Success! The product has been built and sent out in under a day!

Finally, Watching the Money Roll In

With the marketplace I chose, there was a delay in waiting for my plugin to be approved. However, from the very first day I had sales.

I chose a very low cost for my product, because I believe people don’t have a problem paying for something if it’s less work than pirating it.

That being said, my product is being sold at $14.95 per copy. If you’re interested, you can see a video of it in action below:

You can check out the final product, Content Avalanche here.

Why Facebook Will Destroy Google

First off, I know technical people love Google. They love the idea of all that intelligence and capital all flowing together and creating really exciting technology. However, I’d say that Facebook has been beating Google strategically for the past year.

The Internet’s Dirty Secret

The internet doesn’t run on top secret algorithms, or cool server technologies. Instead the internet runs on good old commerce. Five years ago, Google really innovated in this market, and created a new advertising that was extremely effective called Adwords.

Now, the market within Adwords is becoming too competitive. It simply isn’t the best bargain for advertising. Instead, Facebook has become the advertising innovator. They now give the best value for advertising dollar spent.

They have disrupted the market with their advertising solution.

Customer Building for Dummies

Facebook has built a platform for businesses to build customers, and permission marketing. Rather than paying to simply have people see your page, Facebook has innovated by letting you pay to have people “Like” your page, granting you access to start having a conversation with your potential customer.

In simple terms, Facebook is selling you a relationship with their marketing, and Google is selling you eyeballs with their marketing. You can guess which is more effective.

Technology Fragmentation On Google’s Side

Think about coming to the internet for the first time from a small business’ perspective. What tools would you need to get your company online?

For Google, you need  the following fragmented, painful tools:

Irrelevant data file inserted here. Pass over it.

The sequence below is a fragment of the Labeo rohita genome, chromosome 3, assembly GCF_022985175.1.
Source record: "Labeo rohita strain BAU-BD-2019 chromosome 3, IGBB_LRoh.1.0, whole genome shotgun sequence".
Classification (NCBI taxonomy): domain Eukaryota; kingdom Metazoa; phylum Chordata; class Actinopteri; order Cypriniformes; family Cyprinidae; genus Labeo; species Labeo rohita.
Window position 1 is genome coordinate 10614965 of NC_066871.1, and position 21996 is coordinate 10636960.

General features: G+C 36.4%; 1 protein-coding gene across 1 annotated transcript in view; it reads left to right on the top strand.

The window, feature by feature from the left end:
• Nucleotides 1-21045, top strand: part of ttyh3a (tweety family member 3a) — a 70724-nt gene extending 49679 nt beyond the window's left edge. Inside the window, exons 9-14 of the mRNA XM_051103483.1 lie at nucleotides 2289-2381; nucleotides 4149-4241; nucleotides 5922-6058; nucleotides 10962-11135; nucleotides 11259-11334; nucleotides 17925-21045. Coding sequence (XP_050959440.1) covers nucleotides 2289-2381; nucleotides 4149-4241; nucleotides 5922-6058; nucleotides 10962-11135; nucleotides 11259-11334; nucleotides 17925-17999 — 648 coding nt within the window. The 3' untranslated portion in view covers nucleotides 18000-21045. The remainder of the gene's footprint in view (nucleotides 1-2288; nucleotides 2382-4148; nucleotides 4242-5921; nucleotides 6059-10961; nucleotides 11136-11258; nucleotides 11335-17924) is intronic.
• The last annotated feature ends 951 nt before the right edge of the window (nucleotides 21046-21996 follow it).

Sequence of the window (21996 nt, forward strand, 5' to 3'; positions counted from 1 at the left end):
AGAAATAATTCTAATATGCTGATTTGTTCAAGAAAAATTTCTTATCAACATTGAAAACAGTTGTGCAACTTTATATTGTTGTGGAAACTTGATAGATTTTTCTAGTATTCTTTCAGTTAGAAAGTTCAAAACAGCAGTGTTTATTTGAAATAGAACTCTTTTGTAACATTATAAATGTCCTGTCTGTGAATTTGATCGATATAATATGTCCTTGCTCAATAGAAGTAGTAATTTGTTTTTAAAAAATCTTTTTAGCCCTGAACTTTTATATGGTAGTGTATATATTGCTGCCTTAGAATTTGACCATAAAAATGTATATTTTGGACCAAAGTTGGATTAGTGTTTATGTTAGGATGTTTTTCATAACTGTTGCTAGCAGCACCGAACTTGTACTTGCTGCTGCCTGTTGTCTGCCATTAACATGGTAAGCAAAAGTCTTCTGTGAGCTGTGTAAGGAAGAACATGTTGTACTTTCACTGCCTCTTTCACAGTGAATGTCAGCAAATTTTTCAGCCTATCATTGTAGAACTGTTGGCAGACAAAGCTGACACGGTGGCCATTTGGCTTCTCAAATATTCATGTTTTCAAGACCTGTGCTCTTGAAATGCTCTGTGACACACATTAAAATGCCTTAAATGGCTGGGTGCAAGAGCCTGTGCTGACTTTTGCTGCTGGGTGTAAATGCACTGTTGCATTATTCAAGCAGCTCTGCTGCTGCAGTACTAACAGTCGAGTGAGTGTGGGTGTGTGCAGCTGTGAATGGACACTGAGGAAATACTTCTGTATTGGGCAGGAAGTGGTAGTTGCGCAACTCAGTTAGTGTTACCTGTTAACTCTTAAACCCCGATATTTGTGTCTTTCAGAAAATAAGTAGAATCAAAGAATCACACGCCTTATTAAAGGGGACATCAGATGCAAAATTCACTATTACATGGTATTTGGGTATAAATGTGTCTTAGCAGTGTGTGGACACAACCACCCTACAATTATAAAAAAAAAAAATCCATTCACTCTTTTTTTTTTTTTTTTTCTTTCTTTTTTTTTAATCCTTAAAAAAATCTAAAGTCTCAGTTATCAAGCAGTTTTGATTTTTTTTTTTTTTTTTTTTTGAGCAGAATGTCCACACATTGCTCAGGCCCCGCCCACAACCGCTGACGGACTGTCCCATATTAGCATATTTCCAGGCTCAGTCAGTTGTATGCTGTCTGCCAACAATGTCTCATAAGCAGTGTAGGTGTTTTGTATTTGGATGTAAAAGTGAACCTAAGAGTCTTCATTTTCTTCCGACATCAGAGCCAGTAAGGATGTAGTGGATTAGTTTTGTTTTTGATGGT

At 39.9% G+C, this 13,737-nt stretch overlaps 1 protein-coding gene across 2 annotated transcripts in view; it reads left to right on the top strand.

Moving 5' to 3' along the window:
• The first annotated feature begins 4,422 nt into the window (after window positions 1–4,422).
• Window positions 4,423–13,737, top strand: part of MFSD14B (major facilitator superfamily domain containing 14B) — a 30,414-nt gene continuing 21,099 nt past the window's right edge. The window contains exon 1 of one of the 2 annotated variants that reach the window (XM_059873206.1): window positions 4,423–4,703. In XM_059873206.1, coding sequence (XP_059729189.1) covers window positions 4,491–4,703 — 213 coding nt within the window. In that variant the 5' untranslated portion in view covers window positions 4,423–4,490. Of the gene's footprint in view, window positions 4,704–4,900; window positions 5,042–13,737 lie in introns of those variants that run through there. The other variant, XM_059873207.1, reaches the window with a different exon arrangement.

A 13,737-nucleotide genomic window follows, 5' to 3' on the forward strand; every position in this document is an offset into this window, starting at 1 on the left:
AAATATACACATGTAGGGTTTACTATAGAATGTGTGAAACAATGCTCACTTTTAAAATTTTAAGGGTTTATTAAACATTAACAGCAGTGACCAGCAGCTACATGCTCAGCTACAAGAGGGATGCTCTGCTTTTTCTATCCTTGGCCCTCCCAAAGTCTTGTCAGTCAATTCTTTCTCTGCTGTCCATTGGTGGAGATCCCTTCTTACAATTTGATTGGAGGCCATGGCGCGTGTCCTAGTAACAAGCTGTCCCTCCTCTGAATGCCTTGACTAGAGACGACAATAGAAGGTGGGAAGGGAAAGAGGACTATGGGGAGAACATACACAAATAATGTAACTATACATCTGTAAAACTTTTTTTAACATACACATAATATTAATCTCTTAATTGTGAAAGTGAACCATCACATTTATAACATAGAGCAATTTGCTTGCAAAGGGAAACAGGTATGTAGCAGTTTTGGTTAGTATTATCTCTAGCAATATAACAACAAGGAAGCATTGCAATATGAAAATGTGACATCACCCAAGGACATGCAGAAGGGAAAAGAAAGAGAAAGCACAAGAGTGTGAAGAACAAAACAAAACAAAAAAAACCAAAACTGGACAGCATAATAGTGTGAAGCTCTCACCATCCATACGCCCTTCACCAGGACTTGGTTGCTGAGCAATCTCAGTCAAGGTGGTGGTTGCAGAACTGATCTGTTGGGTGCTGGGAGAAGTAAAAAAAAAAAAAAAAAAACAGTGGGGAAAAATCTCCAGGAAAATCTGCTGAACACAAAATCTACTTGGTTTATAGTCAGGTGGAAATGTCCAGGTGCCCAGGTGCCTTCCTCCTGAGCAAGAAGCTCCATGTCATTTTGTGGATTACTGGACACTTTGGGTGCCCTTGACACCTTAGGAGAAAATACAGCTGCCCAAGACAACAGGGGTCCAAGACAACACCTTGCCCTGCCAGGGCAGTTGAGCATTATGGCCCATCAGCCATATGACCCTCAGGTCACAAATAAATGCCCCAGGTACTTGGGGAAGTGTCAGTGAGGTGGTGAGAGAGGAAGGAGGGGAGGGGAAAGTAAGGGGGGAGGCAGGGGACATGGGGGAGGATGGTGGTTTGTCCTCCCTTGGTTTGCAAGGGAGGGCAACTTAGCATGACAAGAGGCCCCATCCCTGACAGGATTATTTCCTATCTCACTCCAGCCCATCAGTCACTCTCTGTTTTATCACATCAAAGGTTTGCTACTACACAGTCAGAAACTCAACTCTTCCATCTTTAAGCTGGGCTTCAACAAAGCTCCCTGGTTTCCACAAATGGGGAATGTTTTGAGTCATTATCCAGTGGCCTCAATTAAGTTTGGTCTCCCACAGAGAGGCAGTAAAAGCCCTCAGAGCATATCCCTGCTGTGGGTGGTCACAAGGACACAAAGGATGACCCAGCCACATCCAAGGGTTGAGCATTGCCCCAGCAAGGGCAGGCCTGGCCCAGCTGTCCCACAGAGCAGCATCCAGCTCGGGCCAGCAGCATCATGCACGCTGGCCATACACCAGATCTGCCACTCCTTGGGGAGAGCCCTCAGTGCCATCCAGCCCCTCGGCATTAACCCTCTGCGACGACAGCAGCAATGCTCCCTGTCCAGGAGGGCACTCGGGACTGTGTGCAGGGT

• Adwords – Pay to get people to your site, hopefully set up some way of capturing their information
  • Google Sites Build a website, get your information up
  • Google Analytics Test your advertising, see where your visitors are coming from, where the action points are at
  • Google Apps – Manage your online points of contact

And this is just a bare minimum to get up and running for a small business owner who has very little time to spare on technology. The fragmentation here is a real pain point.

Contrast this with Facebook’s Fan Page System:

  • Set up a Fan Page
  • Pay for Traffic
  • Use the Fan page to have a conversation with your customers

There is almost immediate entropy built in to Google’s Advertising Solutions if you’re not very sophisticated. On the other hand, Facebook’s platform is built to spread your business. Everyone who likes your page shows up in all their friend’s feeds.

Big bang for your advertising buck.

The Eyes Are Worth Less Every Day

My internet marketing friends are seeing this happen every day. The old reliable people who still clicked on Myspace ads are becoming more sophisticated. Everyone is becoming blind to the barrage of ads, even the basic web surfers.

Facebook’s advertising model is most certainly the way of the future. Only listening to the people your friends already trust.

Google’s Billion Dollar Mistake

Google’s strategy in advertising has been to track everything you do, and target ads at you based upon what pages you’ve seen, and what you’ve searched for. This does not create a better experience for the end user.

This creates paranoia for the end user.

But again, Google’s solution for everything human is a better algorithm, so damned if I don’t really need to see ads on every site I visit for my last search.

But Search Is Everywhere!

Do you know any women between the ages of 18 and 30? How many times do they check their Facebook profile on an average day?

I’d say Google is only providing on sort of information stream, one that isn’t targeted to our personal lives. Guys may be interested in searching algorithms all day, but girls are more interested in information streams from their social contacts.

And women are the future arbiters of commerce.

When All You Have is a Hammer…

Google’s only hammer is algorithms. Algorithms will solve every conceivable problem. But for their main customers (business owners), algorithms aren’t what they need. They need to start building relationships with new customers.

Google is ignoring their customers, and hasn’t been solving their needs very well for a long time. Instead, they try to let algorithms solve the problems of dealing with humans. And that is the last thing we humans want.

A world where you speak and the only thing that talks back is the algorithm.